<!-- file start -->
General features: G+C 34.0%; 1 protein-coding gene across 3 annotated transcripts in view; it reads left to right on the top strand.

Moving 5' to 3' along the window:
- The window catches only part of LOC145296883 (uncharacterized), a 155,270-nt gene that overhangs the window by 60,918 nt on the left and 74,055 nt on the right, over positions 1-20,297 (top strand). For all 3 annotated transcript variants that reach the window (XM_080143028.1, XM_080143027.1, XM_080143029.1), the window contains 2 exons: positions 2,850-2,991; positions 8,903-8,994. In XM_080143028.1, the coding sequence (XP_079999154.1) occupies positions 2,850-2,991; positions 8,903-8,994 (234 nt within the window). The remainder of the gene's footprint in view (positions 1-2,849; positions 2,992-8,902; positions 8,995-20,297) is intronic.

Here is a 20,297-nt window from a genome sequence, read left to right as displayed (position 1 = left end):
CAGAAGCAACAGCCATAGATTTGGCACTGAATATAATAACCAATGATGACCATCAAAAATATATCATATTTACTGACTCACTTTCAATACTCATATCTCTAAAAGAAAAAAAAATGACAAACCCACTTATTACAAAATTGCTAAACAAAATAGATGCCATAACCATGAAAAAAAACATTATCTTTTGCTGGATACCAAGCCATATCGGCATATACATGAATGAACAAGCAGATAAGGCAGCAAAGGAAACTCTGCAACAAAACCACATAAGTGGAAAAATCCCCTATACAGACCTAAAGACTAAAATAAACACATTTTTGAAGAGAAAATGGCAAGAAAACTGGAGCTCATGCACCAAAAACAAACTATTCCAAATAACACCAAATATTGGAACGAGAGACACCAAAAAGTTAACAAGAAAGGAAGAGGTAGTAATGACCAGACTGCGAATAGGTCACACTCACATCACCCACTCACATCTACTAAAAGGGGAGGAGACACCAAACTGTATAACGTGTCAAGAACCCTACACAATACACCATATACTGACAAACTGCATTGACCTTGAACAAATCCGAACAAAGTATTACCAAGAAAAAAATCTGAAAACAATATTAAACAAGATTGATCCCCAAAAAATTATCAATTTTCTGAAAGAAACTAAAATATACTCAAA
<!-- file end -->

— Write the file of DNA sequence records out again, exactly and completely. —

General features: G+C 34.0%; 1 protein-coding gene across 3 annotated transcripts in view; it reads left to right on the top strand.

Moving 5' to 3' along the window:
- The window catches only part of LOC145296883 (uncharacterized), a 155,270-nt gene that overhangs the window by 60,918 nt on the left and 74,055 nt on the right, over positions 1-20,297 (top strand). For all 3 annotated transcript variants that reach the window (XM_080143028.1, XM_080143027.1, XM_080143029.1), the window contains 2 exons: positions 2,850-2,991; positions 8,903-8,994. In XM_080143028.1, the coding sequence (XP_079999154.1) occupies positions 2,850-2,991; positions 8,903-8,994 (234 nt within the window). The remainder of the gene's footprint in view (positions 1-2,849; positions 2,992-8,902; positions 8,995-20,297) is intronic.

Here is a 20,297-nt window from a genome sequence, read left to right as displayed (position 1 = left end):
CAGAAGCAACAGCCATAGATTTGGCACTGAATATAATAACCAATGATGACCATCAAAAATATATCATATTTACTGACTCACTTTCAATACTCATATCTCTAAAAGAAAAAAAAATGACAAACCCACTTATTACAAAATTGCTAAACAAAATAGATGCCATAACCATGAAAAAAAACATTATCTTTTGCTGGATACCAAGCCATATCGGCATATACATGAATGAACAAGCAGATAAGGCAGCAAAGGAAACTCTGCAACAAAACCACATAAGTGGAAAAATCCCCTATACAGACCTAAAGACTAAAATAAACACATTTTTGAAGAGAAAATGGCAAGAAAACTGGAGCTCATGCACCAAAAACAAACTATTCCAAATAACACCAAATATTGGAACGAGAGACACCAAAAAGTTAACAAGAAAGGAAGAGGTAGTAATGACCAGACTGCGAATAGGTCACACTCACATCACCCACTCACATCTACTAAAAGGGGAGGAGACACCAAACTGTATAACGTGTCAAGAACCCTACACAATACACCATATACTGACAAACTGCATTGACCTTGAACAAATCCGAACAAAGTATTACCAAGAAAAAAATCTGAAAACAATATTAAACAAGATTGATCCCCAAAAAATTATCAATTTTCTGAAAGAAACTAAAATATACTCAAA